Monuments and Buildings

 

This section describes the domestic, non-domestic and agricultural buildings, as well as the iconic monuments, to be found within Rylstone township.

 

It starts by providing a description of the buildings of historical importance situated in the central township area. Our intention here is not to display detailed drawings of individual buildings on our website, since this would intrude on owners' privacy, but to depict examples of vernacular household and farm design as they have changed over the centuries. It provides our own analysis of the development of the village from the 17th and 18th centuries, through the Victorian era, to the present day.  Much of this work is based upon the project team's own surveys of the township and village properties. Rylstone householders have contributed significantly to this analysis and we are very grateful to all those who provided us with access to their properties and/or furnished us with information. 

 

For completeness, we then present the detailed records from the English Heritage site of all the Listed Buildings within Rylstone. The second page provides a long listing of all the Historic Environmental Records (HER) for the parish, drawn up by the Yorkshire Dales National Park Authority. This extensive listing includes everything from listed buildings and major monuments, such as Norton Tower and St. Peter's Church, to historic trackways, quarries, old coal pits, cairns, bridges and sites with flints. It bears witness to the rich and varied history of Rylstone and the many points of interest to be found for those who wish to delve into the township's past.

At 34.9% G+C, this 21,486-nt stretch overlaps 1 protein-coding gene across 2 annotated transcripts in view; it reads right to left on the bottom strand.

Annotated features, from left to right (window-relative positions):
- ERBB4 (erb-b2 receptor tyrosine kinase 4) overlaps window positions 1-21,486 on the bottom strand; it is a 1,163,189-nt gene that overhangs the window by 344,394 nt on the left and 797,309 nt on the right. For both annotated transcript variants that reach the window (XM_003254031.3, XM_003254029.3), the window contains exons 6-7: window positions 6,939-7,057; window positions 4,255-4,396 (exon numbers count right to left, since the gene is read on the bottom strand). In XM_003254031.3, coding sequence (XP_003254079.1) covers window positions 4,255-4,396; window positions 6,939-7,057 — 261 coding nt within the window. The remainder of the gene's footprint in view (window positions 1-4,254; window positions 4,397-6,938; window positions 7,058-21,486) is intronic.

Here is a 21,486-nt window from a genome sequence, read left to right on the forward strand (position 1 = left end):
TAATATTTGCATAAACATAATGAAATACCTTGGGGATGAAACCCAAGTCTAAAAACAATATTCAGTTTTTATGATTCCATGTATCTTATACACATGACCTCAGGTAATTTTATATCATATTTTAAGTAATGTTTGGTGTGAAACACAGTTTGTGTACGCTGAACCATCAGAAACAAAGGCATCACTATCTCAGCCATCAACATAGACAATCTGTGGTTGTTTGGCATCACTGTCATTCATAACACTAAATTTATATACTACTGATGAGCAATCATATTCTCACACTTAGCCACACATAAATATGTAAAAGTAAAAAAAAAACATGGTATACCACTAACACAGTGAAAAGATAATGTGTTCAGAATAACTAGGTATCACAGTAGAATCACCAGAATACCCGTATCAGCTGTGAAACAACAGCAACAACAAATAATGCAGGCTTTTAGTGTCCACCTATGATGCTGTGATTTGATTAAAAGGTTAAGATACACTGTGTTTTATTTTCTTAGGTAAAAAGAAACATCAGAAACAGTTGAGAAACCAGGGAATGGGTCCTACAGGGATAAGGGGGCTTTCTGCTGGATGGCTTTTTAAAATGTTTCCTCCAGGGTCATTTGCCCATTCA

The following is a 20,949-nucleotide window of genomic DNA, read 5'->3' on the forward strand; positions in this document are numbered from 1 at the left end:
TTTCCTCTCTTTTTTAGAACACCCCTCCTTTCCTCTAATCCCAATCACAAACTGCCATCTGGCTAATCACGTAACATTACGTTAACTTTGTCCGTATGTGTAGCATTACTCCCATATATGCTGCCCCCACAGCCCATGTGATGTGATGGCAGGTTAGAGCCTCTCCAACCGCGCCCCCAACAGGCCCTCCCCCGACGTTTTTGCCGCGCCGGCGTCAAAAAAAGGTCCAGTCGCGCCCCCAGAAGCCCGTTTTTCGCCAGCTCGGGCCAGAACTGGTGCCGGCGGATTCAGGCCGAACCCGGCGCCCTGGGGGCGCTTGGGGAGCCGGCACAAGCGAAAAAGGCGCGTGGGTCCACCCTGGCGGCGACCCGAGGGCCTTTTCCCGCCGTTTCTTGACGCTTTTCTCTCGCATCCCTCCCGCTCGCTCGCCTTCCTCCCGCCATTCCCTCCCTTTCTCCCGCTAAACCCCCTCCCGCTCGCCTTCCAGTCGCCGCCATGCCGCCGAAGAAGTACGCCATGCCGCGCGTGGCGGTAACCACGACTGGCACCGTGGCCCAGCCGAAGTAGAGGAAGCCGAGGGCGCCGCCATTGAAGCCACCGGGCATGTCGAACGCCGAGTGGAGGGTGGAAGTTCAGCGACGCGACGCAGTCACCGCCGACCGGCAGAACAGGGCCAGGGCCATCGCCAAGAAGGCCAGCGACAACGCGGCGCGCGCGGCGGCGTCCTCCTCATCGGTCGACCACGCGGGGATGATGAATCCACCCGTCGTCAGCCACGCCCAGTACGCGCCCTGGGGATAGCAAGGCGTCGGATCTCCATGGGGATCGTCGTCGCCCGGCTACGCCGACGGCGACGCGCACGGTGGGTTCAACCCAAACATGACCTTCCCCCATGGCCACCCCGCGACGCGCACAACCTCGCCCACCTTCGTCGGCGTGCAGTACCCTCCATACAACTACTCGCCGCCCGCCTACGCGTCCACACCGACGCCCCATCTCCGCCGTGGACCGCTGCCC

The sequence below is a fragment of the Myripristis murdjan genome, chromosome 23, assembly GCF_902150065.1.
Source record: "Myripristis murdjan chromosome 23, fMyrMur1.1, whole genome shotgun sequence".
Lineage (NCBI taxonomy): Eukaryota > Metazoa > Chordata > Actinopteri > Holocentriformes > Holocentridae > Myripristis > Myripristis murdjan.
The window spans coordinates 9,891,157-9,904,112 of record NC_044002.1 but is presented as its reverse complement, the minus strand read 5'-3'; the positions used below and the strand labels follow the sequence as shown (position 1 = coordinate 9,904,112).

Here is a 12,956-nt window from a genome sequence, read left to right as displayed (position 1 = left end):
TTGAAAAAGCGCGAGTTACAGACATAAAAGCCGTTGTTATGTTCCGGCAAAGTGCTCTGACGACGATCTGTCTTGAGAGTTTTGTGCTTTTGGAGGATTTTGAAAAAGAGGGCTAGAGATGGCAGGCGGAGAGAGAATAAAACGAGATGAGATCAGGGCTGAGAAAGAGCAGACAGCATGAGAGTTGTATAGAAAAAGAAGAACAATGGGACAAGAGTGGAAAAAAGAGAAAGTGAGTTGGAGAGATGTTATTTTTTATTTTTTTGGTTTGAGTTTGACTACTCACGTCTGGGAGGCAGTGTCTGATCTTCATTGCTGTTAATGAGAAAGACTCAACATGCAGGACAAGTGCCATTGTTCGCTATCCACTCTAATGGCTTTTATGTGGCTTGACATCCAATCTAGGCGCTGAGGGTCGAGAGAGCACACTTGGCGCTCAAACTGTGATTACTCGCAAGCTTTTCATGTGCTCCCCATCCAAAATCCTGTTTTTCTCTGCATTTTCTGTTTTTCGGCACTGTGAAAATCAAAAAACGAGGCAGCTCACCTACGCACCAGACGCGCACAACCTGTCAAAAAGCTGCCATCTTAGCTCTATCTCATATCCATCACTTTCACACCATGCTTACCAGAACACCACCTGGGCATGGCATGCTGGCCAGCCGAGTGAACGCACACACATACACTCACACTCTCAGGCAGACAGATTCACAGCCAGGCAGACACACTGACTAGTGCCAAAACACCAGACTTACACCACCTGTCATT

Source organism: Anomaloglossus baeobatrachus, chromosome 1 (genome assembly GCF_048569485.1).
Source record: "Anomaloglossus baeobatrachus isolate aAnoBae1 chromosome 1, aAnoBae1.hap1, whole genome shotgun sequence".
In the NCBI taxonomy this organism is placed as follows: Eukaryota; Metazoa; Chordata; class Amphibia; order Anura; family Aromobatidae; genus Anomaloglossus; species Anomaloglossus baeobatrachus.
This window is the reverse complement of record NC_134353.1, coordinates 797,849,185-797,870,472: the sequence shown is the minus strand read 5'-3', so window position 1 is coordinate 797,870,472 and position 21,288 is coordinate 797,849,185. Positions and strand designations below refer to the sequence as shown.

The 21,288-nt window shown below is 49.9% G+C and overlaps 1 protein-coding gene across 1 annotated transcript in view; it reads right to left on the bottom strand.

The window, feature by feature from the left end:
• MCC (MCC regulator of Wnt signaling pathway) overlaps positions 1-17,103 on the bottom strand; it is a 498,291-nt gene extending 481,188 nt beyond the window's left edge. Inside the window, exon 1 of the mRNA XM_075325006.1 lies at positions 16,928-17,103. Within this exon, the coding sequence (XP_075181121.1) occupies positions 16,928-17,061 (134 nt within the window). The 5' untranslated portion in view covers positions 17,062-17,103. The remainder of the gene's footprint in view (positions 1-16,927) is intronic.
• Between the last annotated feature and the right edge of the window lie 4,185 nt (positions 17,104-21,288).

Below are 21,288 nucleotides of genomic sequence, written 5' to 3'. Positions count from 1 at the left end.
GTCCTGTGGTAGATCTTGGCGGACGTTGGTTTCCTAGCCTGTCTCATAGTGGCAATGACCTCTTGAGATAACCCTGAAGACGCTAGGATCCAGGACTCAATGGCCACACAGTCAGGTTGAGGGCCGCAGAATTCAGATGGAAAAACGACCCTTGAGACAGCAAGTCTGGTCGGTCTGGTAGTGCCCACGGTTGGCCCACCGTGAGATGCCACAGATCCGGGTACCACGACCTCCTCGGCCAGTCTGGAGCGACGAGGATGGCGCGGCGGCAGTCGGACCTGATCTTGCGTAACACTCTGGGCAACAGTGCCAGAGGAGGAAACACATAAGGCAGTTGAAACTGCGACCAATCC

Rylstone boasts several buildings and monuments which are of special note, and have been the subject of considerable external interest. As a result, they are are well documented and separate pages for each contain articles, photographs and analyses of their construction, key features and place they have had in the local community. These are: 

 

  • St Peters Church, whose beginnings lie in medieval times, and which has been rebuilt several times. It is the parish church for Rylstone.

  • Rylstone Cross which has a strong presence in the local landscape, being sited at a high point on Rylstone Fell, and commemorates the peace treaty signed at the end of the Napoleonic Wars.

  • Norton Tower, an outpost of the Norton family, and thought to have been built by Richard Norton of Rylstone Hall in around 1540.

  • The post-medieval Toll House, which is situated by the current Skipton Road, below Scale House.

 

There are also the ruins of an interesting old building - Lane Head - which was formerly, The Waste Inn, and we provide a brief description and photographs of this.